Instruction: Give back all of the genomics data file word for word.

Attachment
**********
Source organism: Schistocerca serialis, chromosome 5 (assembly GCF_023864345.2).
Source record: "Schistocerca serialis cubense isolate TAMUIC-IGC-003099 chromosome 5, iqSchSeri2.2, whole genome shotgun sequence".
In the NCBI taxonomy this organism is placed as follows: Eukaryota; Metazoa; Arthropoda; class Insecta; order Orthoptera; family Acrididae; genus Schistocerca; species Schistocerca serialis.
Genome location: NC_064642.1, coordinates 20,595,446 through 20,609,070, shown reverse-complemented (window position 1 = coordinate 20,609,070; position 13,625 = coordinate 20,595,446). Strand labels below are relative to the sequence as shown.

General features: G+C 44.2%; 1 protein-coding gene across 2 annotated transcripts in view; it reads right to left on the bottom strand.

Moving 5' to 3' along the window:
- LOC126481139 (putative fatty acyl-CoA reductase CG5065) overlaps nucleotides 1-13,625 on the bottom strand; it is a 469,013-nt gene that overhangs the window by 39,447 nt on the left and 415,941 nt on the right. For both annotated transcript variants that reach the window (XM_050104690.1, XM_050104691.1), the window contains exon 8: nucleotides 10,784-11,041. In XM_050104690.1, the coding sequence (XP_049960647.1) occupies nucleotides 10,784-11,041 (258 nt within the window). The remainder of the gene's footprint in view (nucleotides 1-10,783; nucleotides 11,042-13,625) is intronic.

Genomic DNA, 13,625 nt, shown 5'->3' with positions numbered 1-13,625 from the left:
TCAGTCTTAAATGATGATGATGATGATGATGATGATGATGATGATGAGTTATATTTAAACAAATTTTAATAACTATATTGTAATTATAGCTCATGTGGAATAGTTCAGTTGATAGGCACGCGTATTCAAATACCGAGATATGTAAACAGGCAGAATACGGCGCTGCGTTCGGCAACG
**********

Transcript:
Source organism: Schistocerca serialis, chromosome 5 (assembly GCF_023864345.2).
Source record: "Schistocerca serialis cubense isolate TAMUIC-IGC-003099 chromosome 5, iqSchSeri2.2, whole genome shotgun sequence".
In the NCBI taxonomy this organism is placed as follows: Eukaryota; Metazoa; Arthropoda; class Insecta; order Orthoptera; family Acrididae; genus Schistocerca; species Schistocerca serialis.
Genome location: NC_064642.1, coordinates 20,595,446 through 20,609,070, shown reverse-complemented (window position 1 = coordinate 20,609,070; position 13,625 = coordinate 20,595,446). Strand labels below are relative to the sequence as shown.

General features: G+C 44.2%; 1 protein-coding gene across 2 annotated transcripts in view; it reads right to left on the bottom strand.

Moving 5' to 3' along the window:
- LOC126481139 (putative fatty acyl-CoA reductase CG5065) overlaps nucleotides 1-13,625 on the bottom strand; it is a 469,013-nt gene that overhangs the window by 39,447 nt on the left and 415,941 nt on the right. For both annotated transcript variants that reach the window (XM_050104690.1, XM_050104691.1), the window contains exon 8: nucleotides 10,784-11,041. In XM_050104690.1, the coding sequence (XP_049960647.1) occupies nucleotides 10,784-11,041 (258 nt within the window). The remainder of the gene's footprint in view (nucleotides 1-10,783; nucleotides 11,042-13,625) is intronic.

Genomic DNA, 13,625 nt, shown 5'->3' with positions numbered 1-13,625 from the left:
TCAGTCTTAAATGATGATGATGATGATGATGATGATGATGATGATGAGTTATATTTAAACAAATTTTAATAACTATATTGTAATTATAGCTCATGTGGAATAGTTCAGTTGATAGGCACGCGTATTCAAATACCGAGATATGTAAACAGGCAGAATACGGCGCTGCGTTCGGCAACG